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In divorce, does being a genius mean you get the assets?

On Behalf of | Aug 4, 2011 | Firm News

Many Texans are familiar with divorce and the processes that surround it. Whether it’s the house, a business or just the family spoon collection, when it comes to dividing assets, each spouse could make an argument for why he or she should receive something. While justifications can vary, one divorcing man’s recent argument took things to a new level.

In an ongoing divorce between a New York financier and his wife, the couple’s $450 million in assets is at the center of the litigation. In an attempt to prove why he should receive the bulk of the goods, the husband has presented an unusual argument – his intelligence.

According to the New York Times, the man has requested that the judge hear his argument, supplemented by the testimonies of multiple psychologists, that his superior intellect made the couple wealthy. According to the husband, this argument would show the judge that his intelligence directly led to the couple’s financial success.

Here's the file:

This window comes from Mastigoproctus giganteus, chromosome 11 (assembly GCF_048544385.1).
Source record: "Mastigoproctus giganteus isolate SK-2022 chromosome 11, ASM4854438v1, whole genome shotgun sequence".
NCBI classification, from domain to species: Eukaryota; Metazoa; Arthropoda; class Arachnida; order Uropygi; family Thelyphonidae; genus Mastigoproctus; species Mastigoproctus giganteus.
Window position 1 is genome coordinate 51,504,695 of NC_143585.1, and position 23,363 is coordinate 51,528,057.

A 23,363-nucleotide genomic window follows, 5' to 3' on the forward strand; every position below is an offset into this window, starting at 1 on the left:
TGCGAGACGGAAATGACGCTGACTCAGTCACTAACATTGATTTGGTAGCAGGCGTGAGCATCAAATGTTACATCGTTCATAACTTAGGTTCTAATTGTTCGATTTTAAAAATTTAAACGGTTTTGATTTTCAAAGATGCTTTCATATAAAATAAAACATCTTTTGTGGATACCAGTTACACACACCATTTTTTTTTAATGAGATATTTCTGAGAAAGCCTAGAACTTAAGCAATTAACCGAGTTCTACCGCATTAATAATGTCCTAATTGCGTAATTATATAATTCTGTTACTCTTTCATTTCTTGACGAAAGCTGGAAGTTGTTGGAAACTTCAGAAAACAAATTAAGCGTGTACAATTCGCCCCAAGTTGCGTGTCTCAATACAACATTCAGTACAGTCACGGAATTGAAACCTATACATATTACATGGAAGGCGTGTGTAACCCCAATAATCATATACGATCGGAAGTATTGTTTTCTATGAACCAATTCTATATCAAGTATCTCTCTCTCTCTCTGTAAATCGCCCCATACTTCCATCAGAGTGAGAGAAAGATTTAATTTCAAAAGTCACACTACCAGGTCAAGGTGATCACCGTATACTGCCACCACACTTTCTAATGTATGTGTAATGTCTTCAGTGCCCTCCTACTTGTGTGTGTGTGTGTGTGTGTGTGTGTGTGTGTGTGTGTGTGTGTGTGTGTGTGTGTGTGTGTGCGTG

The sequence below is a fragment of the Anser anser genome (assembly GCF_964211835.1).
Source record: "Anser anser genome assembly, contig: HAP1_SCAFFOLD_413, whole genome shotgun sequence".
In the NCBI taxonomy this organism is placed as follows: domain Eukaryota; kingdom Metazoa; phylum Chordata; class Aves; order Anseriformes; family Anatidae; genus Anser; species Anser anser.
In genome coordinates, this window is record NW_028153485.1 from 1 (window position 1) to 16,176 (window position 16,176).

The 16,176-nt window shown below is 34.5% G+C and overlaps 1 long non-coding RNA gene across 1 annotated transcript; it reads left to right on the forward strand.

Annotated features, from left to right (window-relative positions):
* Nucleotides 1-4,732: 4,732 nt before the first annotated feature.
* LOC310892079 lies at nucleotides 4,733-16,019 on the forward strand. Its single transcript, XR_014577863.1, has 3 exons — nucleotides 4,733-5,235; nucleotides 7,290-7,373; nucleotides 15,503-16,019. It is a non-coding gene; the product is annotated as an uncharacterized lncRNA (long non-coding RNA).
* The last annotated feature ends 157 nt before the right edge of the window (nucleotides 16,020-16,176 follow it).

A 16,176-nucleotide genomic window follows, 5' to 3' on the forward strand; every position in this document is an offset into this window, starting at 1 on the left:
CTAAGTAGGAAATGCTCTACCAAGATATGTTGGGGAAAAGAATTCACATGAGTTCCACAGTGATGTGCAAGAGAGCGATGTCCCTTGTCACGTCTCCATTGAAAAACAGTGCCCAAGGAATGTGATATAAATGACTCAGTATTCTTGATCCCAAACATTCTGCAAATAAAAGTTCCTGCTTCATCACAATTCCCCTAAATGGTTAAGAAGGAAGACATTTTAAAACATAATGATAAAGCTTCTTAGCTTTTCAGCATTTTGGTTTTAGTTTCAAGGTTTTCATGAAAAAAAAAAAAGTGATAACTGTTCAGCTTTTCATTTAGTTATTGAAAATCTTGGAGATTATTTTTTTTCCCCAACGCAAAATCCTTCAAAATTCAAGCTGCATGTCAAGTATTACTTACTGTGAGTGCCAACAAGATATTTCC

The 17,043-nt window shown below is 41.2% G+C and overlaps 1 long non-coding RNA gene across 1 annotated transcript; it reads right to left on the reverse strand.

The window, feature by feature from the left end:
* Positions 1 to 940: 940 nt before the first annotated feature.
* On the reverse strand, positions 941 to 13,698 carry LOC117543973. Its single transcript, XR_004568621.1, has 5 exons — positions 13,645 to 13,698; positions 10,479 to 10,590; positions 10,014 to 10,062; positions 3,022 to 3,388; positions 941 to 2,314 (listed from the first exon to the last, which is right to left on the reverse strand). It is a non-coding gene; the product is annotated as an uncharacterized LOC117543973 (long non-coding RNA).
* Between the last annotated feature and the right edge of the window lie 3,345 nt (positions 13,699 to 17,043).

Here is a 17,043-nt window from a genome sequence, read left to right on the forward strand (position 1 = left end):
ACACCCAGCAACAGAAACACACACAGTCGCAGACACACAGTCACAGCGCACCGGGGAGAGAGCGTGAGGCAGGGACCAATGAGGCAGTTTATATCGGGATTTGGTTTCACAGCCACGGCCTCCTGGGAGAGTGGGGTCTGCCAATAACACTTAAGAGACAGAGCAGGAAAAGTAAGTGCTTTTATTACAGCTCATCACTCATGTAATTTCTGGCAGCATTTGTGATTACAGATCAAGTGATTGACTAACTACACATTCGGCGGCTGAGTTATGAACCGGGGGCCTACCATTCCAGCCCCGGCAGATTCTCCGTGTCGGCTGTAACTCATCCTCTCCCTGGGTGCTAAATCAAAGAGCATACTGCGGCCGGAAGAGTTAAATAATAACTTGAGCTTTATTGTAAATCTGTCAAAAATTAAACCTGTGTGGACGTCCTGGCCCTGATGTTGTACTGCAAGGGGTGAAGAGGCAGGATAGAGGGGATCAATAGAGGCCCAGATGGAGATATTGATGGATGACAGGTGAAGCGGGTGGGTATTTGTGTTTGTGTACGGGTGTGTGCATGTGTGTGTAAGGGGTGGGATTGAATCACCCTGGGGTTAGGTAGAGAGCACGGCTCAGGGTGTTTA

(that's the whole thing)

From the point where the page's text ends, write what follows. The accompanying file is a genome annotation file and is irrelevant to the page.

The man’s wife reportedly did not have a job outside of the home during their marriage, which lasted 30 years. The New York man once served as the CEO of Cendant and now holds a high-ranking position at Apollo Global Management.

After reviewing the reports, however, the New York Supreme Court justice says she will not take his argument into consideration as she determines the couple’s property division. The judge wrote that the man’s argument did not provide compelling evidence that his “innate genius” was directly related to the couple’s wealth.

The judge also added that the wife’s contributions to the three-decade marriage needed to be considered. The judge noted contributions that included raising the couple’s daughter, managing the family’s social and home lives, as well as facilitating important social connections that furthered her husband’s success.

Source: The New York Times, “In Divorce Case, Judge Refuses to Hear Evidence of ‘Genius,’” Peter Lattman, Aug. 4, 2011